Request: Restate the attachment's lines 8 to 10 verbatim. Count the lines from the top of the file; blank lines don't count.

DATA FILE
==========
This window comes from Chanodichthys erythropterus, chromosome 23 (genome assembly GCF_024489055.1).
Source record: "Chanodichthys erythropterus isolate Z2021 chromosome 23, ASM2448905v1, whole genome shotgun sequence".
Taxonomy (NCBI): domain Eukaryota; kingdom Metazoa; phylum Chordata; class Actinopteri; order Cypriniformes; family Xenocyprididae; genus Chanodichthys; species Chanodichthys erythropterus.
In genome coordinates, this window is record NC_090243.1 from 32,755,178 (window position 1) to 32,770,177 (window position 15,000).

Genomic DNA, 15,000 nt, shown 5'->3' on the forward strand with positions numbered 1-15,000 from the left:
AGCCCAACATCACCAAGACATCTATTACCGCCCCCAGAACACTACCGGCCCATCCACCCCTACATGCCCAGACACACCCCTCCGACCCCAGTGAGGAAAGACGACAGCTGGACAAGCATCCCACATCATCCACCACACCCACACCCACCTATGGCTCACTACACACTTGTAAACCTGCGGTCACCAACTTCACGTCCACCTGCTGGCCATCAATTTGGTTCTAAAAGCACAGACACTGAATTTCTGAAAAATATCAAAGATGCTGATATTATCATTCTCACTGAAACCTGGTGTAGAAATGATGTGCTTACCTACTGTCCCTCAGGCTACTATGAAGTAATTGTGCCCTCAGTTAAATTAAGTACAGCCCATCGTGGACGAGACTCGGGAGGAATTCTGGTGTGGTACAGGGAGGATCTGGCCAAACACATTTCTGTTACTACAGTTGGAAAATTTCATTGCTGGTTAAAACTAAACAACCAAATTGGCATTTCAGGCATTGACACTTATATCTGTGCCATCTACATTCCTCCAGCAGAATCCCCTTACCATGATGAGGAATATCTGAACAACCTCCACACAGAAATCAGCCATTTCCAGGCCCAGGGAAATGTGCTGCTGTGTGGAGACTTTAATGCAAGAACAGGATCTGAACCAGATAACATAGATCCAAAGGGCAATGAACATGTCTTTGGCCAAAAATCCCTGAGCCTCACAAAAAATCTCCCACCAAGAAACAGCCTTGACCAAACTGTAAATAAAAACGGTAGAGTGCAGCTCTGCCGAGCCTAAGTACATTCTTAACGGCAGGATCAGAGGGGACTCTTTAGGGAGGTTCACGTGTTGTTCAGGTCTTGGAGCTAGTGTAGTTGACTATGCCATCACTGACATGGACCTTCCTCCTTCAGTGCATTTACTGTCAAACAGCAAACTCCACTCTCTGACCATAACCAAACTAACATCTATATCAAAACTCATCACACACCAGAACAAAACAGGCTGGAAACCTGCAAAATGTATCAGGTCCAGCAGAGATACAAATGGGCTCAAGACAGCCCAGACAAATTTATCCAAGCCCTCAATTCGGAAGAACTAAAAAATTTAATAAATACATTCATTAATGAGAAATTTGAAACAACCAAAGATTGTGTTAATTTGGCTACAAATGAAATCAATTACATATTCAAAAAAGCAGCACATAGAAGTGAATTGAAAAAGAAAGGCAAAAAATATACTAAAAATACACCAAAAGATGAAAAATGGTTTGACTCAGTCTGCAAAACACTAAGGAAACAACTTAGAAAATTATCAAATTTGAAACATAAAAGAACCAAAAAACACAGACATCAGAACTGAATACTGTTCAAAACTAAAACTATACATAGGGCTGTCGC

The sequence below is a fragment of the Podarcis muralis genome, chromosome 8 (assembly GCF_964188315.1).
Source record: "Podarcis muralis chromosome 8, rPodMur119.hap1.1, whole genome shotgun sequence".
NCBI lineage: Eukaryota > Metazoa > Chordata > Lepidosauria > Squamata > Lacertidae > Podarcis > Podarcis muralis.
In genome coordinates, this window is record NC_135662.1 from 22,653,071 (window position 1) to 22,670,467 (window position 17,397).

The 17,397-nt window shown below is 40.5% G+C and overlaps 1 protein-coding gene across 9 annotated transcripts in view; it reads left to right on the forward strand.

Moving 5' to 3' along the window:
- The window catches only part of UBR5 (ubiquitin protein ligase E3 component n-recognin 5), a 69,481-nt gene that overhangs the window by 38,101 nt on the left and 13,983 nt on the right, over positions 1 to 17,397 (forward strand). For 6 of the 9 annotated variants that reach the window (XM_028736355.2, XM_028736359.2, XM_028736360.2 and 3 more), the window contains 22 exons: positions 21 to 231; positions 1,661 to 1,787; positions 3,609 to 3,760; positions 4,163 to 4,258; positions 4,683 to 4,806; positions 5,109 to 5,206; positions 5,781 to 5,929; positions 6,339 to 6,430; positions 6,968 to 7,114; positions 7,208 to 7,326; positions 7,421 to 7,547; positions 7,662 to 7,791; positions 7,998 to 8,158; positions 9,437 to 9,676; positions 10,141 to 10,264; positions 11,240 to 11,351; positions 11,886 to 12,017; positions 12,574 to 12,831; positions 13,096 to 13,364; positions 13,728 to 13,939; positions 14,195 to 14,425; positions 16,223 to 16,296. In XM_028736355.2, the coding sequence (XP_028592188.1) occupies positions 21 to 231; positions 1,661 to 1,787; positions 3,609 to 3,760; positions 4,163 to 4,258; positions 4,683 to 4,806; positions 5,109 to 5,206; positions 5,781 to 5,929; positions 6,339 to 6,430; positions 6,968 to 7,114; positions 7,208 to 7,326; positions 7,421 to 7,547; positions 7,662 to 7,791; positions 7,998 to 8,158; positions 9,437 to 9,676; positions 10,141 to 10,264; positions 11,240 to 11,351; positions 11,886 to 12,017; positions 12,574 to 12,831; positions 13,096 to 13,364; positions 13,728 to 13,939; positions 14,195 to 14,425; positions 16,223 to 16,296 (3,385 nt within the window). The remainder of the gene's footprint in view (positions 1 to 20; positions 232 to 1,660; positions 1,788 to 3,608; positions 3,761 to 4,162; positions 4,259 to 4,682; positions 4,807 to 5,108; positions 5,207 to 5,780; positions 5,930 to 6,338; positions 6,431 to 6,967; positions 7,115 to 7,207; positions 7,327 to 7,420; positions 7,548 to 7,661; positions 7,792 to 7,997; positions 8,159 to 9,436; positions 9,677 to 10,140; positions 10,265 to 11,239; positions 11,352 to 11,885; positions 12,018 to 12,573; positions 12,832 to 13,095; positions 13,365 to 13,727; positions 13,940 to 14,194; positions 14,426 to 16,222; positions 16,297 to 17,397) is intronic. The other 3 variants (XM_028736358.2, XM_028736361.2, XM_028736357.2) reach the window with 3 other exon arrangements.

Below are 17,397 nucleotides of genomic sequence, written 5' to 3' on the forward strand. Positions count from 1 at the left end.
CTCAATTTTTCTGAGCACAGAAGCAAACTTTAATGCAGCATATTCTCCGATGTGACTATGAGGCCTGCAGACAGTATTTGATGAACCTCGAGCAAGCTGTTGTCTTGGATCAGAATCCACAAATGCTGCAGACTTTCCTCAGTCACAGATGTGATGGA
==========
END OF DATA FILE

Source record: "Podarcis muralis chromosome 8, rPodMur119.hap1.1, whole genome shotgun sequence".
NCBI lineage: Eukaryota > Metazoa > Chordata > Lepidosauria > Squamata > Lacertidae > Podarcis > Podarcis muralis.
In genome coordinates, this window is record NC_135662.1 from 22,653,071 (window position 1) to 22,670,467 (window position 17,397).